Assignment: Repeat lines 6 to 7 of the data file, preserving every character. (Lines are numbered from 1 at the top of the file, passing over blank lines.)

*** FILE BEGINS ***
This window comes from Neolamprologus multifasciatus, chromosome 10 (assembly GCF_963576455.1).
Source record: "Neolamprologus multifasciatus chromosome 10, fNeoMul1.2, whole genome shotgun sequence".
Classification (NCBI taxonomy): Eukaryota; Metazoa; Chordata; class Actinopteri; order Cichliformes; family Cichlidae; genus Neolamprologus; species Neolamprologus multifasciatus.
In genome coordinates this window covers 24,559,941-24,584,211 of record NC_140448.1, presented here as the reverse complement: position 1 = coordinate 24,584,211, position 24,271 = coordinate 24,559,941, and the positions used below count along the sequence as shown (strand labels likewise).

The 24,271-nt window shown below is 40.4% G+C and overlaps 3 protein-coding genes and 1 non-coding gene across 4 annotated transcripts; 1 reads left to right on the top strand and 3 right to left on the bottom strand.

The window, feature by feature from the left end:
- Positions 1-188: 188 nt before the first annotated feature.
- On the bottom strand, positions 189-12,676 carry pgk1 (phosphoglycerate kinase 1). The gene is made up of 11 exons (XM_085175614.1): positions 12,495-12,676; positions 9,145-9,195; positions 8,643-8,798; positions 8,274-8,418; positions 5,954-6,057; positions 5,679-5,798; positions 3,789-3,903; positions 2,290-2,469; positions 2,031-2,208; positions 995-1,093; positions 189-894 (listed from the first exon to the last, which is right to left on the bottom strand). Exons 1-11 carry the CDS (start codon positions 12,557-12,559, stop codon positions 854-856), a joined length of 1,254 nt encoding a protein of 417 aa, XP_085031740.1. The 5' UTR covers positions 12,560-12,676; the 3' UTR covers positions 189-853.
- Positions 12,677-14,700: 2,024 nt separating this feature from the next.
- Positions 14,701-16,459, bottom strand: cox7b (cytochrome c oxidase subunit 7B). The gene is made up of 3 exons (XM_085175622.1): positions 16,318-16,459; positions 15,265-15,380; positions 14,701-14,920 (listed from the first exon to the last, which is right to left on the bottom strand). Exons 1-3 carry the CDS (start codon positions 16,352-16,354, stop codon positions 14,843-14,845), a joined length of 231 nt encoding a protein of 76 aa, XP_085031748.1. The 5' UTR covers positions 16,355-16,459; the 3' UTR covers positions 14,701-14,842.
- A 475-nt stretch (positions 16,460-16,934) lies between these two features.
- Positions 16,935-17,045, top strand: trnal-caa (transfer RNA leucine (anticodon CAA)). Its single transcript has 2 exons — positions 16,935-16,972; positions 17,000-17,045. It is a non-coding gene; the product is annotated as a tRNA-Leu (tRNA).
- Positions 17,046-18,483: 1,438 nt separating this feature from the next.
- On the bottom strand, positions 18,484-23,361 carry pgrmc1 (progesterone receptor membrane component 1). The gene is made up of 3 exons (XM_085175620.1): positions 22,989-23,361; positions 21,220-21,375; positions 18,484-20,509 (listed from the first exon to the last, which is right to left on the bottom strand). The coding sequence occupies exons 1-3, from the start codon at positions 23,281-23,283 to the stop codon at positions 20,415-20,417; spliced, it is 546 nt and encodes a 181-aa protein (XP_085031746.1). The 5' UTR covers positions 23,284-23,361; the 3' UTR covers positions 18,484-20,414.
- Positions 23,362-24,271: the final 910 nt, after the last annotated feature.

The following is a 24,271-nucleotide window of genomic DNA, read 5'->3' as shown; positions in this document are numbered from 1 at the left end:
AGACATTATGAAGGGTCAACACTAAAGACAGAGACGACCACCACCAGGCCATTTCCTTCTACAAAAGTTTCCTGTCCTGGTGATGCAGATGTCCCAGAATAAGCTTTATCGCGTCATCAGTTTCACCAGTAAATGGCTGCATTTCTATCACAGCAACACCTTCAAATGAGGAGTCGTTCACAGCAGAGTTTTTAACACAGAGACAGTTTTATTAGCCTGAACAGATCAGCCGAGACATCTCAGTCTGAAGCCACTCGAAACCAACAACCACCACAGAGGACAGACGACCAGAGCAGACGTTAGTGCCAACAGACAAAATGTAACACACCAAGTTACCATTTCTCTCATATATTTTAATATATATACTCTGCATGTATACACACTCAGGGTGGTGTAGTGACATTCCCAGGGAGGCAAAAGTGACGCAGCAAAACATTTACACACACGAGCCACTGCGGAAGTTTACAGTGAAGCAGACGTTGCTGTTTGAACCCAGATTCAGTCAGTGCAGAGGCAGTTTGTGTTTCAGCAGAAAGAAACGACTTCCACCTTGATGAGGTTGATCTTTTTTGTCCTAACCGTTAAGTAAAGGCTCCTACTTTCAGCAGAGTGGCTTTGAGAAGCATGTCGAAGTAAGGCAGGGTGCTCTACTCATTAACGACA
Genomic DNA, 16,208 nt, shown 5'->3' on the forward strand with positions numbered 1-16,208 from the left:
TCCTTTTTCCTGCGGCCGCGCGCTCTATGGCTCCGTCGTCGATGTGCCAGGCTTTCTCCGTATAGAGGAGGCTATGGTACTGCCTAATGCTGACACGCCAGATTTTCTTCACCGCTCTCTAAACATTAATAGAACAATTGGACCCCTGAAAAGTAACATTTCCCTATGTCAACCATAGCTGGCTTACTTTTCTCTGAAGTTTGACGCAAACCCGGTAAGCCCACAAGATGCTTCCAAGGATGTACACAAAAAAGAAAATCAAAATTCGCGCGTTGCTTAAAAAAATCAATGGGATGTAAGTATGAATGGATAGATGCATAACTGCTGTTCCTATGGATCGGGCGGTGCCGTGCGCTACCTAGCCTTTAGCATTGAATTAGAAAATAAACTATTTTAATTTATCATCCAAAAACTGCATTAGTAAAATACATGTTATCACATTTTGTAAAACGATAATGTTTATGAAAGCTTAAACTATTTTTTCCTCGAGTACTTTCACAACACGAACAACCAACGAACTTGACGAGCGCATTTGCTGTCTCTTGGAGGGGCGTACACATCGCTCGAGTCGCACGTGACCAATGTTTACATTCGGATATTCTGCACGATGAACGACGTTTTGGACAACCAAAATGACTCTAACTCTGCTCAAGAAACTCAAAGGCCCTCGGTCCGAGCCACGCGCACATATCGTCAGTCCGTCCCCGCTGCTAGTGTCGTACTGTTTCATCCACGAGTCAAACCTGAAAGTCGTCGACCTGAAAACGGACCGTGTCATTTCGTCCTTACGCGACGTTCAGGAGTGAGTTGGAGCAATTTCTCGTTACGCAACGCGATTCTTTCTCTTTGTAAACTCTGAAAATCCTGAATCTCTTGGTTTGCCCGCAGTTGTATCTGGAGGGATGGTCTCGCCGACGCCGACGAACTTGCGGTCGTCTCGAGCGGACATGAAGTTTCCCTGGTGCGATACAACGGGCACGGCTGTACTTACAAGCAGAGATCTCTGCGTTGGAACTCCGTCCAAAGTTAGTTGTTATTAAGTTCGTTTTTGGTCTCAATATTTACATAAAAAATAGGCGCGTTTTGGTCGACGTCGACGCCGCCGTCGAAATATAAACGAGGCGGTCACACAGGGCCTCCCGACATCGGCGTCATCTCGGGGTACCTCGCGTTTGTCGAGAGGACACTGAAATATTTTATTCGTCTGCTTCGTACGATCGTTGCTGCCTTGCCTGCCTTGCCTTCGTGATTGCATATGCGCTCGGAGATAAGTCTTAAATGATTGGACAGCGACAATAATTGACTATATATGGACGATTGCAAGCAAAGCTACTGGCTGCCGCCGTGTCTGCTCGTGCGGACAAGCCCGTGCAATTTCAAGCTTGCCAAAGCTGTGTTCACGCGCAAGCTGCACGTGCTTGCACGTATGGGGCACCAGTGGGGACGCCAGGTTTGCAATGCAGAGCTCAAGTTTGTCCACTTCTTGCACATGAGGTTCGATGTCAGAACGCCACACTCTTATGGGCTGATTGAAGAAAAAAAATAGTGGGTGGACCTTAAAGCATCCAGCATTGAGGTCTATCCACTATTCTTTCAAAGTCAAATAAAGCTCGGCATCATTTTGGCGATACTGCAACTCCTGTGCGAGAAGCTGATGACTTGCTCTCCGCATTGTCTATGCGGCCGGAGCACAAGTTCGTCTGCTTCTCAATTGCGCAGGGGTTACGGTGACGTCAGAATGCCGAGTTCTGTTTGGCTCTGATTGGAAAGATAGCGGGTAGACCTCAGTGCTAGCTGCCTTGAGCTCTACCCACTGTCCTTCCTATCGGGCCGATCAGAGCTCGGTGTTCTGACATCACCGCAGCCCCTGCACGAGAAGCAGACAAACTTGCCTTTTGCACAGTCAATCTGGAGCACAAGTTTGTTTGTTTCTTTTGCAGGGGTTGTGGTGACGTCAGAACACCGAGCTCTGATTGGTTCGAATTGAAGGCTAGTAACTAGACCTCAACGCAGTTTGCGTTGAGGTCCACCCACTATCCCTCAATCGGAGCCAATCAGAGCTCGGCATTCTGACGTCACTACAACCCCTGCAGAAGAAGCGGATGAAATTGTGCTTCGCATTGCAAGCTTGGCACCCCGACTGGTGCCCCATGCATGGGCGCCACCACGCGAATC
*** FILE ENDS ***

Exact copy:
The window, feature by feature from the left end:
- Positions 1-188: 188 nt before the first annotated feature.